|11-03-15, 11:50 PM||#161|
Join Date: May 2009
Location: Warsaw, Poland
Thanked 93 Times in 77 Posts
We've been heating for about a month now. Default temp is 16 C +/- 0.5C, in the evening we set it for 17 C
Ecorenovation - the bottomless piggy bank that tries to tame the energy hog.
|11-05-15, 09:00 AM||#162|
Join Date: Aug 2014
Location: The Netherlands
Thanked 23 Times in 13 Posts
We usually have an indoor temperature of 22°C (approx. 72F).
Most people overhere (the Netherlands) use thermostat settings of 20°C, but we feel that's just not comfortable.
We use an air/water heatpump. Mitusbishi Zubadan. 11 kW.
We have enough PV to power the house (incl. heating) and car (BMW-i3).
for details, see my (mainly Dutch) website: geen energierekening meer: energieneutraal woonhuis fam. Kriegsman Ootmarsum - Rekening energiebedrijf 2013
|11-05-15, 11:14 AM||#163|
Join Date: Dec 2012
Location: hilly, tree covered Arcadia, OK USA
Thanked 165 Times in 123 Posts
Your post made me chuckle . . .
I have found that many of my European colleagues/friends express aghast at how "high" a temperature we North Americans keep our homes at in winter. They distinctly speak of 14, 15, maybe 16 C for their thermostat setpoint - and they say it with a distinct pride. And this is evening temp; colder at night and when they are away from home in the daytime. I know that heat is far more expensive in Europe, but for me that is damn cold!
As a kid we spent time in northern Scotland when my Dad was posted to the sub base there (late 1950's). Off base housing was all we had and there I recall seeing the rental house temp at about 50 -55 F (this was before Scotland switched to degrees C) and being dressed up in winter coats inside the house. Single pane windows, no insulation and drafty. Lots of homes had smoky peat stoves (choke, cough, choke) and you learned to hover near them and come home smelling of peat smoke. I think this is why I have little fondness for single malt whiskey . . .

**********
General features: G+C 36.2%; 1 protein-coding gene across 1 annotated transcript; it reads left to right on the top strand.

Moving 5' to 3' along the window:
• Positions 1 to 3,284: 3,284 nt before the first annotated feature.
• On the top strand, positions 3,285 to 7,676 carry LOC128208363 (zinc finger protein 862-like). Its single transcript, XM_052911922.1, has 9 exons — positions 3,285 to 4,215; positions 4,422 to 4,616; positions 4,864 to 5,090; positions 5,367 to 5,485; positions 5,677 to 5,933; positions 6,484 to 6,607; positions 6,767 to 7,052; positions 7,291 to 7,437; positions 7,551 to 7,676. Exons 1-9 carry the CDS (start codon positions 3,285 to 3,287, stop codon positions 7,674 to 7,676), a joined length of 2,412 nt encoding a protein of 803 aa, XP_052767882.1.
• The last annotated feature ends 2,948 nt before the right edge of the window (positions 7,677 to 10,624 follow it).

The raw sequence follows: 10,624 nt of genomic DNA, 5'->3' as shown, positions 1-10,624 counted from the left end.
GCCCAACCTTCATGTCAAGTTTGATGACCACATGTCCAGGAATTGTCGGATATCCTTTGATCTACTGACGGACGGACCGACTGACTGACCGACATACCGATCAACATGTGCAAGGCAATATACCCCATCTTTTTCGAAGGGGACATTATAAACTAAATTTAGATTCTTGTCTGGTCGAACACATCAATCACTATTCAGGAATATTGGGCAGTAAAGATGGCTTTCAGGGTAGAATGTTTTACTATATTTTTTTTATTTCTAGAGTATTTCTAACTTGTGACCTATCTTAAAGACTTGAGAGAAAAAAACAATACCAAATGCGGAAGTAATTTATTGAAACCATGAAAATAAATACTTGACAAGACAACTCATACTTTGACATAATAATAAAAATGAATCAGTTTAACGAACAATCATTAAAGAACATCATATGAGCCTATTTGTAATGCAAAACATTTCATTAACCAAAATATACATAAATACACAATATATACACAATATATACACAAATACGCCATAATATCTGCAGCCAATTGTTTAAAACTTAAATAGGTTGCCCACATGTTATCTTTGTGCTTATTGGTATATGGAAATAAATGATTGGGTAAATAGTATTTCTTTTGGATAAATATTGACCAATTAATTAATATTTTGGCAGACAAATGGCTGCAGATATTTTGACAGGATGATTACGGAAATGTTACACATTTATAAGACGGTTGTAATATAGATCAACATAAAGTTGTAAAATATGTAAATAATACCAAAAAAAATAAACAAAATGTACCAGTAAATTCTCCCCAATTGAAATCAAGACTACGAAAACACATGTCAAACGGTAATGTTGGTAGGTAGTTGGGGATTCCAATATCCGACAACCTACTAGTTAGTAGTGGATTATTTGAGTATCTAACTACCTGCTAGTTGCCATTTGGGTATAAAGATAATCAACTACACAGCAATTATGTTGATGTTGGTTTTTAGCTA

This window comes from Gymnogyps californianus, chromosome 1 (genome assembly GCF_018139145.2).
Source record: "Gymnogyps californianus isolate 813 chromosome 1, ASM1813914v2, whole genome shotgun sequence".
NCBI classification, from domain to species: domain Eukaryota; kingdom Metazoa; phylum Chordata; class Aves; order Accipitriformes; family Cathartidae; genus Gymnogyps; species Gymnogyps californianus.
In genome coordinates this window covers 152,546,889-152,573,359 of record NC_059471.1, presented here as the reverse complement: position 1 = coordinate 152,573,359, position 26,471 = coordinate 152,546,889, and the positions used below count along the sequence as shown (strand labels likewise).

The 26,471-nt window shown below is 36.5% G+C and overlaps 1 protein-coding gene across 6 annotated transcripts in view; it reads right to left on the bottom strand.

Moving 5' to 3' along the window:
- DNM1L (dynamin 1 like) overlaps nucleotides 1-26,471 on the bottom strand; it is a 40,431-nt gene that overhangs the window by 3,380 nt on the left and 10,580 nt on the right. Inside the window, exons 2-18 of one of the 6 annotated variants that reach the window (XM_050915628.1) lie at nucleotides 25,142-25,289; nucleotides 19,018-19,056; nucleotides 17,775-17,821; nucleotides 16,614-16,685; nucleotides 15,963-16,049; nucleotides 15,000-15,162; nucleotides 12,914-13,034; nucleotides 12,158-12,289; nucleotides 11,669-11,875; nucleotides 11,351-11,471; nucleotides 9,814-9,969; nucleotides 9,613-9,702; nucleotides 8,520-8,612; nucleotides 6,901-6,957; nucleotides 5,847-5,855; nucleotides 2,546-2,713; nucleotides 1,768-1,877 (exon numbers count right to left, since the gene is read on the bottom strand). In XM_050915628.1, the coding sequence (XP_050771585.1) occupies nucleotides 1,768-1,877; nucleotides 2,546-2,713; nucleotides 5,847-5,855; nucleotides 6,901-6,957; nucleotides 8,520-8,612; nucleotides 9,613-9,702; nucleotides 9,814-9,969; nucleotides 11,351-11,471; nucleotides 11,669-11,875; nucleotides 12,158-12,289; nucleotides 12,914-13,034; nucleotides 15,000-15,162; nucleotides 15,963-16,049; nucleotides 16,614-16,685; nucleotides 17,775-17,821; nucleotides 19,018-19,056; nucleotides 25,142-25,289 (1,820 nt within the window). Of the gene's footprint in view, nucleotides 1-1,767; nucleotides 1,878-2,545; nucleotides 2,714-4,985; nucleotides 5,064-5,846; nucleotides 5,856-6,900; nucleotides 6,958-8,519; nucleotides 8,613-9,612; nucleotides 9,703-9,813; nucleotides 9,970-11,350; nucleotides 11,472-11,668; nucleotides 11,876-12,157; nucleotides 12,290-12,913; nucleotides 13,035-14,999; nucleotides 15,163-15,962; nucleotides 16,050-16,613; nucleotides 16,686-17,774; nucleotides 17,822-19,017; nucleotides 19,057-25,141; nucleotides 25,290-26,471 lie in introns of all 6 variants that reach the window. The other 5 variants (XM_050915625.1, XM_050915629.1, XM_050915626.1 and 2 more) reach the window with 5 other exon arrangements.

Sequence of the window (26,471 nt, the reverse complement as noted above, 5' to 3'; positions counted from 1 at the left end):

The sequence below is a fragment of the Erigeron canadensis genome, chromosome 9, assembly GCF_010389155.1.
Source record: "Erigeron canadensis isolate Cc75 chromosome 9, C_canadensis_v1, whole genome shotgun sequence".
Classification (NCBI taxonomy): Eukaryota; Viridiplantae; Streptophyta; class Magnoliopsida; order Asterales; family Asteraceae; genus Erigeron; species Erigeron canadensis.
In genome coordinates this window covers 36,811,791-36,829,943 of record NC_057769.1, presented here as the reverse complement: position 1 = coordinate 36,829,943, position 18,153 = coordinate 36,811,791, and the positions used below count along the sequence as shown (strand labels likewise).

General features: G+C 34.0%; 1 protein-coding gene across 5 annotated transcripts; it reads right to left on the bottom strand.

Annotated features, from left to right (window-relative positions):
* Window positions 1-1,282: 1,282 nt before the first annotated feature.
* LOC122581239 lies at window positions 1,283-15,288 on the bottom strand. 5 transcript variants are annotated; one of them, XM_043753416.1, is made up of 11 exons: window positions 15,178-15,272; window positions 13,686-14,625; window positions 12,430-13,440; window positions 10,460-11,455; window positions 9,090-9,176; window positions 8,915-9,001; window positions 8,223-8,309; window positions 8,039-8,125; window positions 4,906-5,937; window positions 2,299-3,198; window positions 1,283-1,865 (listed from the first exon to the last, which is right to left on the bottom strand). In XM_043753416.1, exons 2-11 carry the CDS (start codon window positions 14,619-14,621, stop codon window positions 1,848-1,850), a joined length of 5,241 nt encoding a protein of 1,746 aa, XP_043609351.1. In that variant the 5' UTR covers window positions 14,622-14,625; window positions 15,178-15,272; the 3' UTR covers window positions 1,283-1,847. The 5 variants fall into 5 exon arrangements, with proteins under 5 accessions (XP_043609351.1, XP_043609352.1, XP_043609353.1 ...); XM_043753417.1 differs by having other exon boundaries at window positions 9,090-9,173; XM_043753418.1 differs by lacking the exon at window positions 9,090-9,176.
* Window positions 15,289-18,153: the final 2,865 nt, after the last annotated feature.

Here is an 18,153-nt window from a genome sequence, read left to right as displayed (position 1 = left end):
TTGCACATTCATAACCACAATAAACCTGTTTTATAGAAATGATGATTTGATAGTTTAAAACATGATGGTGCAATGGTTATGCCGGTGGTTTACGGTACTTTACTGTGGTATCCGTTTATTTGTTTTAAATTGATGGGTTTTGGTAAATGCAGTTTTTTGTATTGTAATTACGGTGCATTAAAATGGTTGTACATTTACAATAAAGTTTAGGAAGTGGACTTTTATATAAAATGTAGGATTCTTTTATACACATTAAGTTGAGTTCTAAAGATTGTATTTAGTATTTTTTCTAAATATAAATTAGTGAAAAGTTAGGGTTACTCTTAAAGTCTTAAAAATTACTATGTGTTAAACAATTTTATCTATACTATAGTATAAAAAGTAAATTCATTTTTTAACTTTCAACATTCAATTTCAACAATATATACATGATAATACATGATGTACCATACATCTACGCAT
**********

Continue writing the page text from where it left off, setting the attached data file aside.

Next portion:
With our geothermal systems, our costs are ridiculously low for both heating and cooling, but I am still reminded of those who live in heating oil areas in the USA where winter heat bills are in the multiples of thousands of $.
So I applaud your honesty at your thermostat placement of 22 C. You must hang your head in shame, SHAME!!
Enjoy your geothermal heat pump . . .
consulting on geothermal heating/cooling & rational energy use since 1990
|11-13-15, 03:32 AM||#164|
Join Date: Nov 2015
Location: Pardubice, Czech Republic
Thanked 4 Times in 3 Posts
Our temperature sits around 21-23°C (70-73°F), but we rarely use heater. Under my flat is petshop which keeps us warm for free (not really, cause billing is complicated, but it's cheap - under $300 a year) Also our building is recently (7 years) renovated and insulated.
Heat is made as a byproduct in coal "co generation" power plant and delivered through hot water pipe.
|02-15-20, 08:49 AM||#165|
Join Date: Jun 2013
Location: Crossville, TN (from Milwaukee)
Thanked 0 Times in 0 Posts
Here in Crossville, Tennessee USA with the Elevation of 2000 feet
68-70 Days depends on Sunny or Overcast
"Every day is SUN day"
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Prospective by TackyTed - Solar
|02-15-20, 09:26 AM||#166|
Join Date: Feb 2009
Location: Woburn, MA
Thanked 244 Times in 224 Posts
Been mild here north of Boston this winter. But it hit 5F last night and just now got back above 10F.
So, I set-back the stats by 1 deg overnight and turned on the old oil-heat,
to let in run in flow-thru mode. Keep any baseboard pipe from bursting.
My hobby is installing & trying to repair mini-splits
EPA 608 Type 1 Technician Certification ~ 5 lbs or less..
|house temperature, winter|